Pressure to reform mounts on China sports system
A new wave of foreign-coached track stars are putting pressure on the intense state sports system to change the way it develops talent
In front of thousands in a cavernous Shanghai stadium, long jumper Li Jinzhe thundered down the track before soaring 8.34 metres to victory, sending his fans into a patriotic frenzy.
Li is one of a new wave of foreign-coached track and field stars who are making China an emerging athletics force - but their independent attitude is putting pressure on the intense state sports system to reform.
"It's not a surprise. I expected to jump well," said the 23-year-old after he beat a strong field including three previous Olympic champions at the Diamond League meeting last month.
As the focus shifts to China's next showcase sporting event, the 2015 World Athletics Championships in the capital, experts say that less intense foreign coaching schemes yield better results than the gruelling state training regimes.
Li trains regularly in the US under Loren Seagrave, who has worked with a number of Olympic champions, including Canada's 100m sprinter Donovan Bailey and women's 200m winner Pauline Davis-Thompson, from the Bahamas.
Seagrave has also coached star Chinese sprinter Zhang Peimeng, who broke China's 200m record with a time of 20.47 seconds in Shanghai, only a month after he set a national 100m mark in 10.04. "Our training makes them experience a different culture from what they are used to, which forces them to open up, and this generates success," says Seagrave.
Zhang, 26, is now being lined up to be tutored by US coach John Smith, who has coached three Olympic gold medallists and current 100m women's world champion Carmelita Jeter, the second fastest woman of all time. There are also plans to send China's long distance runners to Kenya and Ethiopia for specialist training.
Nonetheless, Beijing is keen to limit its emerging talents' exposure to outside influences, fearing that it could create a generation of athletes who compete for their own interests, rather than national glory.
Dutch former long-distance runner Jos Hermens, who now works with the China Athletics Association, said: "Now there are more and more [foreign] coaches involved, other people internationally involved, so there is progress, slow progress.
"I think they will improve, and they will have more medals in the future," he said. "I see changes but they do usually go a little bit slowly in China, at least in sport, because it is a very conservative system."
The new approach has helped China extend its reach beyond sports it has traditionally dominated - table tennis, badminton, diving, shooting, gymnastics and weightlifting.
It made a dramatic entrance as a swimming power last year, when stars such as teenager Ye Shiwen and Sun Yang dominated the Olympics with world record performances, helping China to five golds among 10 swimming medals.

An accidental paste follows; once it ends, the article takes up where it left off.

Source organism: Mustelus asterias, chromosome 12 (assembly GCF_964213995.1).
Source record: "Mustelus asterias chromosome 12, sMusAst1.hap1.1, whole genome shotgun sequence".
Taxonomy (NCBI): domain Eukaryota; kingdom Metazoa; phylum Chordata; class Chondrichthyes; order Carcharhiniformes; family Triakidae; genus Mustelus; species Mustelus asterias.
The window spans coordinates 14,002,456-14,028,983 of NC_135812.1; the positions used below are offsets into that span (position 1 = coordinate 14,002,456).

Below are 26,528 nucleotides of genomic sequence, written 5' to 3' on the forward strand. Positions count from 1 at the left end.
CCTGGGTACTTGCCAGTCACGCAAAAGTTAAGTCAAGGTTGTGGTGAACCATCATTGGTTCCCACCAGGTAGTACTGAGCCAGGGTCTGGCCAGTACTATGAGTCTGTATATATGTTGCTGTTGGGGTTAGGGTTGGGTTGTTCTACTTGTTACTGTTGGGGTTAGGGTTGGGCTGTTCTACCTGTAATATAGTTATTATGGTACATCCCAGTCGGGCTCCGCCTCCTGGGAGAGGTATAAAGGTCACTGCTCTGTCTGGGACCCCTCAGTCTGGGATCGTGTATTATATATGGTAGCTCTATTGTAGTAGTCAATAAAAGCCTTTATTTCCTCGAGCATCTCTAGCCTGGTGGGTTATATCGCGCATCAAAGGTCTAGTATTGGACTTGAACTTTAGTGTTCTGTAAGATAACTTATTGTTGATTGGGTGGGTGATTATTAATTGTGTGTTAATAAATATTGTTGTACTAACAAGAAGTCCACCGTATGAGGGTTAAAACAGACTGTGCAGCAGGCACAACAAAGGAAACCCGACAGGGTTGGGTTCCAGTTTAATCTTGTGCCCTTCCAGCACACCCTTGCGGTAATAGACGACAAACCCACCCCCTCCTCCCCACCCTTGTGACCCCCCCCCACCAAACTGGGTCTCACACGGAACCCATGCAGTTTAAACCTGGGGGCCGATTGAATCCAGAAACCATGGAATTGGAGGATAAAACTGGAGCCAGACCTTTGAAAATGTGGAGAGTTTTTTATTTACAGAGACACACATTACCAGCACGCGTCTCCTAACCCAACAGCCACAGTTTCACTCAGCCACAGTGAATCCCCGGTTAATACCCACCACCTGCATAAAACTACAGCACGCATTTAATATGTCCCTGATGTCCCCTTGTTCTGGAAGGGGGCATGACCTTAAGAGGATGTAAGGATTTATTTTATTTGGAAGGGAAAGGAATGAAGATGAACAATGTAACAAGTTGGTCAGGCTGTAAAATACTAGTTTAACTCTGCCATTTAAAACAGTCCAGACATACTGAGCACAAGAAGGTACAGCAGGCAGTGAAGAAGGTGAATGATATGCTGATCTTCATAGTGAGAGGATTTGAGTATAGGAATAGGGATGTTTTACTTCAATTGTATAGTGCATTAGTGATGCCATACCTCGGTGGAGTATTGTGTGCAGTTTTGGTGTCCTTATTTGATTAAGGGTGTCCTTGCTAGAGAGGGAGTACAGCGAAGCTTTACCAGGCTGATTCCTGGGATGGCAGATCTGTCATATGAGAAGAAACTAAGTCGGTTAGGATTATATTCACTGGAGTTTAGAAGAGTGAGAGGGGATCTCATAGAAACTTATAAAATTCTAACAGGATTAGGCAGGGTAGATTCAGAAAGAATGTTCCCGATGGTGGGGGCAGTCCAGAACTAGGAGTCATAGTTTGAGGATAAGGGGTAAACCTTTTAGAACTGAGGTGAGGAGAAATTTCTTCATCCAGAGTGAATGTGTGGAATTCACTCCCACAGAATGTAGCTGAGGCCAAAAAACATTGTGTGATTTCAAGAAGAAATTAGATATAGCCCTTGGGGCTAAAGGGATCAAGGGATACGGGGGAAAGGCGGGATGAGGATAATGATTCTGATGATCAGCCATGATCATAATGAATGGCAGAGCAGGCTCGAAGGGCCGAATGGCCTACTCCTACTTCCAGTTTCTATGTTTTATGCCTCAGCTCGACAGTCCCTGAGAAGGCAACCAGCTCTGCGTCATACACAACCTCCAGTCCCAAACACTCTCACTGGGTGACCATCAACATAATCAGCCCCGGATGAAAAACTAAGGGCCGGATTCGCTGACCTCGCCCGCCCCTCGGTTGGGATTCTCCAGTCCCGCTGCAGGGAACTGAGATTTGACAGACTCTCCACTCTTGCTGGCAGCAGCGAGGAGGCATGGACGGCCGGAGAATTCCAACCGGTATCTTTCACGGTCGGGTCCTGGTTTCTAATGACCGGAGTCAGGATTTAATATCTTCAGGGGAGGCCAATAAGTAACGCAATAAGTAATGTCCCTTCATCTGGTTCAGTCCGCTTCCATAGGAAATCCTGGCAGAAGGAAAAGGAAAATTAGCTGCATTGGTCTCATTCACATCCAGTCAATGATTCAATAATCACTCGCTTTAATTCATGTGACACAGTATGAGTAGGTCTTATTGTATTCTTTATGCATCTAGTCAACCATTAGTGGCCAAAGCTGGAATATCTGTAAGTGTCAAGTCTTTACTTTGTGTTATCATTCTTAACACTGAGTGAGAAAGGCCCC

Both have spent time training in Australia with top coaches, while others practise in the United States.
Some of China's biggest sporting stars already operate outside state control, most notably tennis player Li Na and 14-year-old golf prodigy Guan Tianlang.
Li won the 2011 French Open after she ditched the state system and recruited her own coaches, and privately trained Guan became the youngest golfer ever to make the cut at a major tournament at the Masters.
Li and Guan not only have the freedom to shape their own careers, they are also reportedly able to keep 65 per cent of their winnings, whereas state-sponsored athletes keep only 12 per cent, with the remainder going to the authorities, even though athletics is not normally as lucrative as tennis and golf.
China's greatest athlete Liu Xiang, who became a national hero when he claimed the country's first Olympic track and field gold in the 110m hurdles at Athens in 2004, remained in the state system.
After suffering injury heartbreak at both the Beijing and London Games, he has again been ruled out for this season, with many reports doubting he will return. Some claimed he failed to reach his potential because his coaches pressured him to race when he should have been recovering from injuries.
Many hope 22-year-old Xie Wenjun will follow in Liu's footsteps, after he came third in the 110m event in Shanghai with a personal best of 13.28 seconds.
"China has a lot of young, talented athletes," he said. "From now onwards, I will start afresh, and try to do better in the upcoming races to showcase to the world my talent and the talent of young Chinese athletes."
Hermens said he expected to see a mixture of both western and Chinese systems used in the coming years.
"I see a new generation that is more open, more transparent," he said. "Xie says he is shy, but he speaks English better than Liu Xiang. He is an open person, so the new generation is actually more looking into the world."